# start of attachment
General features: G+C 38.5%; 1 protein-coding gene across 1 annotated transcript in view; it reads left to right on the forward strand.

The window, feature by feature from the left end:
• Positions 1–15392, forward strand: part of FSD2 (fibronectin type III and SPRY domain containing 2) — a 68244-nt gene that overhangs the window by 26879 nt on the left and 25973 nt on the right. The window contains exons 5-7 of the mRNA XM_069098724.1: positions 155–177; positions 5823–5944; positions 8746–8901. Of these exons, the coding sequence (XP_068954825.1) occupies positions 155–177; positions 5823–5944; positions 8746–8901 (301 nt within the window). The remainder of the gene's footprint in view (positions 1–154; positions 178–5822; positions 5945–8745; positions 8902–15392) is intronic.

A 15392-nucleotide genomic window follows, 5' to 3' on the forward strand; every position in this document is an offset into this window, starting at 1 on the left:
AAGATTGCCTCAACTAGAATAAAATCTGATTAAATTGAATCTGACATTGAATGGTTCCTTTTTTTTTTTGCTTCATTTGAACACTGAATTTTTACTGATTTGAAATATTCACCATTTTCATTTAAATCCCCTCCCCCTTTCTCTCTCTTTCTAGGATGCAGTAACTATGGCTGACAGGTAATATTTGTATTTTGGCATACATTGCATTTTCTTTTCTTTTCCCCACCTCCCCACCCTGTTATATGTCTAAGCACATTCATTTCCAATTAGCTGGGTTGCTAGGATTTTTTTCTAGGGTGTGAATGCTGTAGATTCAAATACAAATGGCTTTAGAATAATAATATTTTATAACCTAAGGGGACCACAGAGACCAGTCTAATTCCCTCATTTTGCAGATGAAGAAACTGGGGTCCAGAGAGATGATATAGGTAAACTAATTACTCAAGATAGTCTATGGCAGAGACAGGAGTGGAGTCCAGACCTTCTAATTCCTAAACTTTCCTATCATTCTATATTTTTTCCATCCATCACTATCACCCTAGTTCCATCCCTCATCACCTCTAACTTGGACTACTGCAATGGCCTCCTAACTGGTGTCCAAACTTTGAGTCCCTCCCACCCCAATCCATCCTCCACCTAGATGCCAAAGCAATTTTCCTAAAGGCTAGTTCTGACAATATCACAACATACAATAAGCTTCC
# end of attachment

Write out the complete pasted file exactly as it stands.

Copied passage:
General features: G+C 38.5%; 1 protein-coding gene across 1 annotated transcript in view; it reads left to right on the forward strand.

The window, feature by feature from the left end:
• Positions 1–15392, forward strand: part of FSD2 (fibronectin type III and SPRY domain containing 2) — a 68244-nt gene that overhangs the window by 26879 nt on the left and 25973 nt on the right. The window contains exons 5-7 of the mRNA XM_069098724.1: positions 155–177; positions 5823–5944; positions 8746–8901. Of these exons, the coding sequence (XP_068954825.1) occupies positions 155–177; positions 5823–5944; positions 8746–8901 (301 nt within the window). The remainder of the gene's footprint in view (positions 1–154; positions 178–5822; positions 5945–8745; positions 8902–15392) is intronic.

A 15392-nucleotide genomic window follows, 5' to 3' on the forward strand; every position in this document is an offset into this window, starting at 1 on the left:
AAGATTGCCTCAACTAGAATAAAATCTGATTAAATTGAATCTGACATTGAATGGTTCCTTTTTTTTTTTGCTTCATTTGAACACTGAATTTTTACTGATTTGAAATATTCACCATTTTCATTTAAATCCCCTCCCCCTTTCTCTCTCTTTCTAGGATGCAGTAACTATGGCTGACAGGTAATATTTGTATTTTGGCATACATTGCATTTTCTTTTCTTTTCCCCACCTCCCCACCCTGTTATATGTCTAAGCACATTCATTTCCAATTAGCTGGGTTGCTAGGATTTTTTTCTAGGGTGTGAATGCTGTAGATTCAAATACAAATGGCTTTAGAATAATAATATTTTATAACCTAAGGGGACCACAGAGACCAGTCTAATTCCCTCATTTTGCAGATGAAGAAACTGGGGTCCAGAGAGATGATATAGGTAAACTAATTACTCAAGATAGTCTATGGCAGAGACAGGAGTGGAGTCCAGACCTTCTAATTCCTAAACTTTCCTATCATTCTATATTTTTTCCATCCATCACTATCACCCTAGTTCCATCCCTCATCACCTCTAACTTGGACTACTGCAATGGCCTCCTAACTGGTGTCCAAACTTTGAGTCCCTCCCACCCCAATCCATCCTCCACCTAGATGCCAAAGCAATTTTCCTAAAGGCTAGTTCTGACAATATCACAACATACAATAAGCTTCC